There are many different versions of the ‘Most misspelt words in english’. Usually it’s lists of the ’Top 10’ or ‘Top 100’ - always in multiples of ten, for what can only be reasons of convenience or neatness. I mean, I’ve never seen the top 49, 99 or even the 33 most misspelt words, have you?
I’ve never been sure how they manage to count them all and therefore compile these ‘league tables’ with any accuracy. And how does someone have that much time on their hands to complete such a task?
That said I thought I’d make my own list of eleven - just to be different or perverse, however you choose to look at it. These are the ones that I personally see most often in everyday writing – in emails, blogs, Facebook posts, letters and other correspondence from a variety of sources, both formal and informal. Inevitably with spellings, some are linked to knowledge of grammar – but I’ll try not to confuse things too much.
They become the most misspelt words because, presumably, a significant proportion of the population have never secured their learning around the correct spelling and continue in blissful ignorance; until someone is brave enough to tell them.
That’ll be me then.
Come on – be honest. Have a look down this list and think (honestly now) about whether you are totally secure in spelling all of these correctly. (correct version in brackets)
- Definately (definitely) – The ‘a’ comes from the way most people pronounce the word. If you remember the word ‘finite’ in the middle then that can help.
- Accomodate (accommodate) – I would love hotel and guest house owners to stop wasting their money on signs that are wrong. Double the ‘c’ and the ‘m’ - like a double bed that your guests want.
- Stationery /stationary- not so much misspelling as used in the wrong sentences – confusion with spelling leads to confusion in meaning. Again – I think about those poor newsagents standing in front of their lovely neon signs that tell us there is nothing moving. (I’m sure they move about a lot behind their counters really). Stationery is pens, paper and writing stuff – stationary means something is standing still.
- Seperate (separate) – this confusion happens because of the link to the pronounciation. The middle vowel isn’t stressed - we usually say ‘seprate’- so it isn’t clear what the middle vowel should be. One way is to remember that there are two ‘e’s and two ‘a’s in separate - the e’s are on either side of the word and make a sandwich of the a’s.
- Your / you’re – I did wonder whether this should be higher up the charts because it is a common one. Linked to knowledge about the use of apostrophes of course. ‘Your’ – when you are describing something that belongs to someone else ‘ Your cat, your dad, your list….’ You’re is really 2 words – you are – and shortened to you’re by taking out the ‘a’ in ‘are’ and replaced with an apostrophe to show that it’s been omitted. If you see the apostrophe, think about the full version and use accordingly.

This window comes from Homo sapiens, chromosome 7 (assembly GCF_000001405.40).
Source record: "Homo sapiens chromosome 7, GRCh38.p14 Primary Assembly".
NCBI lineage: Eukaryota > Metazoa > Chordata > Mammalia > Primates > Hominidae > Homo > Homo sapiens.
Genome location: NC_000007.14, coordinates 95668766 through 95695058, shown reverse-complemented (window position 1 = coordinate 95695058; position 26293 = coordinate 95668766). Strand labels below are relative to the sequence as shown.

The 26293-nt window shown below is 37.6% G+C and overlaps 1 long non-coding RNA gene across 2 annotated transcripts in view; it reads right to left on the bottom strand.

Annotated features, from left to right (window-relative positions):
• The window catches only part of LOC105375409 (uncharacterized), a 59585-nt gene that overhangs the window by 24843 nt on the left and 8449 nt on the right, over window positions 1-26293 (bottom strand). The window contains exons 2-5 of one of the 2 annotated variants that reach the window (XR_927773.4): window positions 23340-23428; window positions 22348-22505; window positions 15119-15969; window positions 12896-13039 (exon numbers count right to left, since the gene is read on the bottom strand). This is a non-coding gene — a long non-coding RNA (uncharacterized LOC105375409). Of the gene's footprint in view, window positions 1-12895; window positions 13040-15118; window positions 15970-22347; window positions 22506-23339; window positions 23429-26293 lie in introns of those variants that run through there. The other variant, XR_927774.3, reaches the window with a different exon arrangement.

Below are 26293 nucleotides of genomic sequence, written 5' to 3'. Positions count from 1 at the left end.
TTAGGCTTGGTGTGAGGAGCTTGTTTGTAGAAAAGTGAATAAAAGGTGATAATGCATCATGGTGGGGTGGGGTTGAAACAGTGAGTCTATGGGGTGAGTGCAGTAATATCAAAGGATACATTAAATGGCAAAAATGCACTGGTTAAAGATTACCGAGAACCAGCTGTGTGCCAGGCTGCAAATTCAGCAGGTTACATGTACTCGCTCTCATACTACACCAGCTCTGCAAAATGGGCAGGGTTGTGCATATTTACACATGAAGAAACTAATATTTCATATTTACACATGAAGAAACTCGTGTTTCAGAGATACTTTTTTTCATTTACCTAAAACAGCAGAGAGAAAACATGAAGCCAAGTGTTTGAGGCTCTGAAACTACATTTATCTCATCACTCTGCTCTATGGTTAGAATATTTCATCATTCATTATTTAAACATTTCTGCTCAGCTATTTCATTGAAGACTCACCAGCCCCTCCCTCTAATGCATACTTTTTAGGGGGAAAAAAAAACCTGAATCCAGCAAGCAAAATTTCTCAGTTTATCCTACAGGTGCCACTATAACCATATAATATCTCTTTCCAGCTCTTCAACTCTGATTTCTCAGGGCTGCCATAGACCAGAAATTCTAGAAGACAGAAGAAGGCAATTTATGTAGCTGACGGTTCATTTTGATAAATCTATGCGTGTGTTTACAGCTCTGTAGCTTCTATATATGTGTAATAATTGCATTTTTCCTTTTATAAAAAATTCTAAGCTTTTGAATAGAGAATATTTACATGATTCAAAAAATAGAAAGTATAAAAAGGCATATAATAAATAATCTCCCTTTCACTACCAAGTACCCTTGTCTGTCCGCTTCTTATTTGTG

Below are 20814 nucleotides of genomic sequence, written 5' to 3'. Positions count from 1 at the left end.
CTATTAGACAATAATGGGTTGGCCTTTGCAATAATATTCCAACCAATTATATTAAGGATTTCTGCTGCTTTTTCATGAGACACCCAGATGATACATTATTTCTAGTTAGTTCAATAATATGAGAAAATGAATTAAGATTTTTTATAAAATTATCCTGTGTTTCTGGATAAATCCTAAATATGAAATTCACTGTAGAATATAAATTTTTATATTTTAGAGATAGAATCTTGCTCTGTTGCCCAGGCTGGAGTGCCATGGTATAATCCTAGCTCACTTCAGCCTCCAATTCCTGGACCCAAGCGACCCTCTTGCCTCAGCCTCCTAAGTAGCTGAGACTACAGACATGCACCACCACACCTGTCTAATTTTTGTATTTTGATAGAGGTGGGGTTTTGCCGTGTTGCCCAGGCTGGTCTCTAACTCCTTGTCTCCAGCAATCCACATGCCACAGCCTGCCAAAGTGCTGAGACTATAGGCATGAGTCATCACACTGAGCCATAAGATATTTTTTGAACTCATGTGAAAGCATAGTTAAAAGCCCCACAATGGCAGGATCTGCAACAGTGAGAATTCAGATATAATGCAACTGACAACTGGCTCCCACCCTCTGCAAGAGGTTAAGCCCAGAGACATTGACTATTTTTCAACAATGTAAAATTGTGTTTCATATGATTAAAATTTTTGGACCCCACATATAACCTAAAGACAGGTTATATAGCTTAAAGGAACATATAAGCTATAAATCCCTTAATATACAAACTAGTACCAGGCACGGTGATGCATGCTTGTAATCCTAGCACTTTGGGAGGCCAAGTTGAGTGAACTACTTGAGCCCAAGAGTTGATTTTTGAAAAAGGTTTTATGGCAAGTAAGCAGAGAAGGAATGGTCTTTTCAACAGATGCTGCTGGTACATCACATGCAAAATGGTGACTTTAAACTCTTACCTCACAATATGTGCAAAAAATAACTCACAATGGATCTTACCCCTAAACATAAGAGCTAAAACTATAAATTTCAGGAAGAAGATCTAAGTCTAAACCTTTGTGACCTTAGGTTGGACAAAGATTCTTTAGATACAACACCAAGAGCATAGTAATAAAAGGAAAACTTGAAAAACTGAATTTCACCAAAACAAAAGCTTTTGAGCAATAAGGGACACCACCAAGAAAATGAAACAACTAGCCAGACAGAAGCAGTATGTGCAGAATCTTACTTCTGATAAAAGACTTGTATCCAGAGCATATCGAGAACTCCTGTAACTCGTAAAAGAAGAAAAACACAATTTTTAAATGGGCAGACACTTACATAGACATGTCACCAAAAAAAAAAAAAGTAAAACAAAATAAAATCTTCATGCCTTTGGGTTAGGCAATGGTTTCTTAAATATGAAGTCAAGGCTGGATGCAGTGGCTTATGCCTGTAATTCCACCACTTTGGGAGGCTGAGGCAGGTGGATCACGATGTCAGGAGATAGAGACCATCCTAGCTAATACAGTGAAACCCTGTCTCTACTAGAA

- Calender (calendar). I can only think that this one has also arisen from the way it is spoken. Only one letter difference – easy to put right.
- Unecessary (unnecessary) – this just needs a bit of ‘jigsaw’ spelling as I call it – making words from different pieces. Start with the word necessary. Think about how we make negatives and opposites. One of the ways is to put the prefix ‘un’ at the beginning of words. E.g. unhappy, unable, undo . This is no different except the starter word happens to start with the letter ‘n’.(necessary). It still needs the ‘un’ which is what makes it have two ‘n’s in it. un + necessary = unnecessary
- alot (a lot) – You don’t write alittle or afootball so these two words don’t need joining together either.
- Begining (beginning) This is understandably a tricky one because it doesn’t follow the ‘rules’ that we understand when adding ‘ing’ to words. The double ‘n’ probably derives from the origin of the word - a middle English word beginnan – meaning to open (akin to yawn). If you remember the old word beginnan you’ll remember to put the double ‘n’.
- Their, there and they’re: these just need some effort to learn how each is used in different sentences. They might sound the same but are entirely different in meaning.
Their – belonging to them.
There – think of here and there – when you describe where something is.
They’re – omission of the letter ‘a’ – the longer version is They are - with the apostrophe replacing the ‘a’ it becomes they’re.
11. Embarass (embarrass) – double r and double s – it never looks right when you write it correctly – but trust me it’s worth remembering so you don’t become embarrassed.
Doing this has made me think: If we all take a bit of time to make sure we correct our own little spelling bad habits (because that’s what they become really) then maybe those people who compile these lists will have to start doing something more productive and useful.
Are you also willing confess to any others that are not on this list and share with others in the comment box below?
I’m off to do something more productive now.